Most panels have at least one primary supervisor and two supervisors. If you are applying to the RegNet program, the Chair of your Panel will be a member of the RegNet staff. However, your supervisors can be from other departments in the ANU or from outside the University.

  • What is a graduate research field?

    ANU graduate research fields bring together graduate students and staff that have common research interests but who may be located in different academic areas. Applications for the RegNet PhD program can be made in any of the following graduate research fields: Asia and the Pacific; economics; environment; gender studies; geographical studies; history; Indigenous culture; law; politics and international relations; public policy; and sociology.

    It is important to have the right research field recorded because your qualification will be a Master of Philosophy in the graduate research field. The Head of Postgraduate Programs and your prospective supervisor will advise you on which graduate research field you should declare.

  • What should I include in my thesis proposal?

    To be considered for the MPhil program, prospective students must submit a 5-10 page thesis proposal for review. Proposals should include the following:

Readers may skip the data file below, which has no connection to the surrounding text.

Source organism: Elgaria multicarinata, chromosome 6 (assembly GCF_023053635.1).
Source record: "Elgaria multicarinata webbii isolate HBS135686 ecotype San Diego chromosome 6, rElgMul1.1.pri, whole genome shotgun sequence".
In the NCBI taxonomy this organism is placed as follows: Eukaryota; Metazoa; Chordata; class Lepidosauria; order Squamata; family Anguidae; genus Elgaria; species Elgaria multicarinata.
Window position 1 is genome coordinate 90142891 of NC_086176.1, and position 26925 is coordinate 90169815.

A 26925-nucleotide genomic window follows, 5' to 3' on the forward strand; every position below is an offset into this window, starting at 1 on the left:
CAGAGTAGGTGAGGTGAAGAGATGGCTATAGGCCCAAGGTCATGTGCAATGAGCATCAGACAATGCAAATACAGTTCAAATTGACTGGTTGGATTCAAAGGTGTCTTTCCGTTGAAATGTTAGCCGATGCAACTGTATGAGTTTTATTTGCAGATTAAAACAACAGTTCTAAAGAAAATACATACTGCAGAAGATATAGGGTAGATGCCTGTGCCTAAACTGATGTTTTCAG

Title A precise and informative description of the project. Avoid acronyms and phrases such as “A study of …”

    Abstract A summary of the proposed research (approx 300 words) that includes the key research question or hypothesis, the rationale for the research, and the method to be employed in the study.

    Aims and significance A clearly focused statement of the overall purpose of the proposed research (ie, why is it important?).

    Research questions &/or hypotheses The questions that the proposed research will address and/or the hypotheses that will be tested.

    Literature review A preliminary review of the key research that has already been carried out in the field and identification of the gaps in the literature that the proposed research aims to fill.

    Methodology An explanation of what type of data will be required to answer the research questions or test the hypotheses and how the data will be collected and analysed.